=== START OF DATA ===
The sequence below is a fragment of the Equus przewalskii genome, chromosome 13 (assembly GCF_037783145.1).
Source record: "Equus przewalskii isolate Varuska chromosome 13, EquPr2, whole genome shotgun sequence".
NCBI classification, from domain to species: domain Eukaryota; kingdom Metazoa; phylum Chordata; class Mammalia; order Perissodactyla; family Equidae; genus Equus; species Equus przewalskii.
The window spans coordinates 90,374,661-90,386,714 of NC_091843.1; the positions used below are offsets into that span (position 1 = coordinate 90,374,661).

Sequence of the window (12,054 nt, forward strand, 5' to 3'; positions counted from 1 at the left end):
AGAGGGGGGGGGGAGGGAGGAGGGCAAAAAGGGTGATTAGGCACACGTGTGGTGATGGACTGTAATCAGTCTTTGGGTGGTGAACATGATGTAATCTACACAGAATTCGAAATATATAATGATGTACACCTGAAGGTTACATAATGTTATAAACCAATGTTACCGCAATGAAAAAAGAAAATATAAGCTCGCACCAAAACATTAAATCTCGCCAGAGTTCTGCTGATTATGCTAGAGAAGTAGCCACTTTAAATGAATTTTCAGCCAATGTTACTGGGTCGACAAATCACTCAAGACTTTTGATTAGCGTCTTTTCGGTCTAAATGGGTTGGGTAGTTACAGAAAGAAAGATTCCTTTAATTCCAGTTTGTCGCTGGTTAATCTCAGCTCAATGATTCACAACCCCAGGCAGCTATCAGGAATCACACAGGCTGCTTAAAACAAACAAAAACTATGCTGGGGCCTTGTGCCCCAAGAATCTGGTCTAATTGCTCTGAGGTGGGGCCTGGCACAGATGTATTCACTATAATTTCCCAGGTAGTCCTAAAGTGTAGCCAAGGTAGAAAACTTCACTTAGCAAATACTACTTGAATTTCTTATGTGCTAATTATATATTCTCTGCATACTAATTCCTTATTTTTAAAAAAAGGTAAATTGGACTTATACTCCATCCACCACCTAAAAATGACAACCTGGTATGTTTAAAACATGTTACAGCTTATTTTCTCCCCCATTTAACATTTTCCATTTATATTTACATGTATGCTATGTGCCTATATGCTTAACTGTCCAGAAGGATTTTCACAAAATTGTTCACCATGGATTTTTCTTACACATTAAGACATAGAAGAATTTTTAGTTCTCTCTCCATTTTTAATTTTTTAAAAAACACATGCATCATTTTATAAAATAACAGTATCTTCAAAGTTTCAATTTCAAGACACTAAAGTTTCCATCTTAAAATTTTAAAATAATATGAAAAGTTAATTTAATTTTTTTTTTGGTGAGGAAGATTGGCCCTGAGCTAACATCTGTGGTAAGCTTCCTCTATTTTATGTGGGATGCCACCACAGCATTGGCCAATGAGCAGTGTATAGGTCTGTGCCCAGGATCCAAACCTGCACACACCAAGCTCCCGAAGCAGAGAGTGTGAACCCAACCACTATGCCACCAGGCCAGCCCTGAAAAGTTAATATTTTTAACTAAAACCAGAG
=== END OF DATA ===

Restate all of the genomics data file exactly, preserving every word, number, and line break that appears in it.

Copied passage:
The sequence below is a fragment of the Equus przewalskii genome, chromosome 13 (assembly GCF_037783145.1).
Source record: "Equus przewalskii isolate Varuska chromosome 13, EquPr2, whole genome shotgun sequence".
NCBI classification, from domain to species: domain Eukaryota; kingdom Metazoa; phylum Chordata; class Mammalia; order Perissodactyla; family Equidae; genus Equus; species Equus przewalskii.
The window spans coordinates 90,374,661-90,386,714 of NC_091843.1; the positions used below are offsets into that span (position 1 = coordinate 90,374,661).

Sequence of the window (12,054 nt, forward strand, 5' to 3'; positions counted from 1 at the left end):
AGAGGGGGGGGGGAGGGAGGAGGGCAAAAAGGGTGATTAGGCACACGTGTGGTGATGGACTGTAATCAGTCTTTGGGTGGTGAACATGATGTAATCTACACAGAATTCGAAATATATAATGATGTACACCTGAAGGTTACATAATGTTATAAACCAATGTTACCGCAATGAAAAAAGAAAATATAAGCTCGCACCAAAACATTAAATCTCGCCAGAGTTCTGCTGATTATGCTAGAGAAGTAGCCACTTTAAATGAATTTTCAGCCAATGTTACTGGGTCGACAAATCACTCAAGACTTTTGATTAGCGTCTTTTCGGTCTAAATGGGTTGGGTAGTTACAGAAAGAAAGATTCCTTTAATTCCAGTTTGTCGCTGGTTAATCTCAGCTCAATGATTCACAACCCCAGGCAGCTATCAGGAATCACACAGGCTGCTTAAAACAAACAAAAACTATGCTGGGGCCTTGTGCCCCAAGAATCTGGTCTAATTGCTCTGAGGTGGGGCCTGGCACAGATGTATTCACTATAATTTCCCAGGTAGTCCTAAAGTGTAGCCAAGGTAGAAAACTTCACTTAGCAAATACTACTTGAATTTCTTATGTGCTAATTATATATTCTCTGCATACTAATTCCTTATTTTTAAAAAAAGGTAAATTGGACTTATACTCCATCCACCACCTAAAAATGACAACCTGGTATGTTTAAAACATGTTACAGCTTATTTTCTCCCCCATTTAACATTTTCCATTTATATTTACATGTATGCTATGTGCCTATATGCTTAACTGTCCAGAAGGATTTTCACAAAATTGTTCACCATGGATTTTTCTTACACATTAAGACATAGAAGAATTTTTAGTTCTCTCTCCATTTTTAATTTTTTAAAAAACACATGCATCATTTTATAAAATAACAGTATCTTCAAAGTTTCAATTTCAAGACACTAAAGTTTCCATCTTAAAATTTTAAAATAATATGAAAAGTTAATTTAATTTTTTTTTTGGTGAGGAAGATTGGCCCTGAGCTAACATCTGTGGTAAGCTTCCTCTATTTTATGTGGGATGCCACCACAGCATTGGCCAATGAGCAGTGTATAGGTCTGTGCCCAGGATCCAAACCTGCACACACCAAGCTCCCGAAGCAGAGAGTGTGAACCCAACCACTATGCCACCAGGCCAGCCCTGAAAAGTTAATATTTTTAACTAAAACCAGAG